For only the third time in my life I whimper: “No more, no more”

I have only, to my recall, met two people who can outpace me, drink for drink, and they happen to be Hunter S Thompson and Christopher Hitchens.

Sign Up

Get the New Statesman's Morning Call email.

It is the day after my birthday. Around various parts of my body, there are murmurs and alarums, as if assorted parts of a large structure were collapsing; like the explosions that tear through a Bond villain’s complex, only more subdued and with a soundtrack of whimpering.

I had thought that hangovers could no longer surprise me; indeed, that they were – given that most of the time I can get up when I please – no longer much of a problem. Sleep is a marvellous cure.

This was before I met K——. Readers with good memories may remember that about a year ago I became host to a becoming young dog named Trude, who regards the Hovel as an olfactory goldmine and, in effect, her second home. “I like it here,” she said with every pant, scampering up and down the steps for the sheer joy of it. K—— is her owner. I met her a month or so before the Dog Column was published. We’d met for lunch on the grounds that she preferred to meet people in real life before she became “friends” with them on a certain social medium.

When she waved at me from the other side of the pub I noted, with some dismay, that she was rather better-looking than her profile picture, which at the time served only to highlight my own age and ugliness. I braced myself for an awkward lunch, laced with pity on one side and shame on the other, to be finished as soon as was consonant with decency and politeness, if I was lucky.

We finally parted company after 48 hours, and that largely because we had separate prearranged appointments. We had, apparently, one or two points in common. Naturally I hoped Something Would Come Of It, and for a while it looked as though something might have been on the cards, but it was not to be. Still, we would meet up from time to time and I would spend the next day staggering from my bed to the kettle at four in the afternoon, holding my hand over my eyes and saying, “Jesus.” One time the offspring came round and found me in, as it were, a distressed state, and I had to say: “Children, I’ve met my match.”

I have only, to my recall, met two people who can outpace me, drink for drink, and they happen to be Hunter S Thompson and Christopher Hitchens. “Who drank all my goddam whisky?” roared the former at about four in the morning at Owl Farm. It was more or less a rhetorical question, because I was the only other person in the room, and also rather nervous, hence my putting the stuff away.

As for Christopher Hitchens, he only excused himself from my kitchen in Shepherd’s Bush at about seven in the morning, as he had to go to the BBC studios to review the Sunday papers on Breakfast With Frost. (Naturally, he looked fresh as a daisy.)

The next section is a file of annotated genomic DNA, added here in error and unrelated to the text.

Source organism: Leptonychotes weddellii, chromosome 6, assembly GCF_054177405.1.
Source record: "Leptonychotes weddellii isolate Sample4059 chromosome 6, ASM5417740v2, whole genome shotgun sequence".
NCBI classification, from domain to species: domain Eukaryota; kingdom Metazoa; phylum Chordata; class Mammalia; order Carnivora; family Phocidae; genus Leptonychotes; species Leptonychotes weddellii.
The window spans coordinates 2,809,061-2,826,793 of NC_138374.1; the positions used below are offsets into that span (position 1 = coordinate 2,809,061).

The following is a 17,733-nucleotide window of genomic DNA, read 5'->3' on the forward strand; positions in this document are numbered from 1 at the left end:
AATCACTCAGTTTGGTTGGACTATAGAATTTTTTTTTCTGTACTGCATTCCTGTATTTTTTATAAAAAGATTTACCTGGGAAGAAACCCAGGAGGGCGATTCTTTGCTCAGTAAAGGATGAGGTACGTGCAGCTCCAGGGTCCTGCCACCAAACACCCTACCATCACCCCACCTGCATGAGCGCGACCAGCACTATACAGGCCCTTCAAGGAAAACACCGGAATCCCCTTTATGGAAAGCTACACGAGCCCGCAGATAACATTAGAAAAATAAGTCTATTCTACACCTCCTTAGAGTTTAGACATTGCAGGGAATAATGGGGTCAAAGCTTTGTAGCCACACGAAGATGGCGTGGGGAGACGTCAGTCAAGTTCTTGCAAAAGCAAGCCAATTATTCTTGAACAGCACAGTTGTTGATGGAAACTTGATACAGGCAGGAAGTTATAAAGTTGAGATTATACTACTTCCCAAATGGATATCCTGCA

Anyway, I like to think that I am fairly hardened to alcoholic refreshment, and, indeed, some people forget this, suffering when they match me. But with K—— it is I who puts his hand over his glass in the small hours, saying, “No more, sweet heavens, no more.” (My mother calls K—— “Whisky Voice”, not because she slurs her words, but because her voice bears the traces of the many thousands of cigarettes she consumes in the course of an evening.) How does K—— maintain her youthful looks and flawless complexion? Does she bathe in milk, or the blood of virgins? I wouldn’t put it past her.

So the day before my birthday, as I am digesting the official confirmation of the bad news that I have been hinting at for the past week or two, I am officially in a funk and cowering under the bedclothes when I get a call from K——. I do not answer. I get another one. Also, I do not answer. I am in no mood to see anyone, I say in a text, not even you, not even Trude. I just want to be alone and read a book. And I want to see no one on my birthday. Pereat mundus, I think to myself. Let the world perish.

But K—— is a force of nature, as you might have gathered, and as far as she is concerned, the more I say “Don’t come”, the more she decides she must. I give in. What else can I do? She knows where I live. And about half an hour later she is here with pizzas, wine and a dog, who hasn’t been to visit for a while and whose tail is wagging so fast that it is actually a blur.

So, 45 hours later, I type this, shaking slightly and feeling a bit jaundiced, alone again but rather less miserable. It’s nice to know who one’s friends are. 

Nicholas Lezard is a literary critic for the Guardian and also writes for the Independent. He writes the Down and Out in London column for the New Statesman.

This article appears in the 25 May 2017 issue of the New Statesman, Why Islamic State targets Britain

Free trial CSS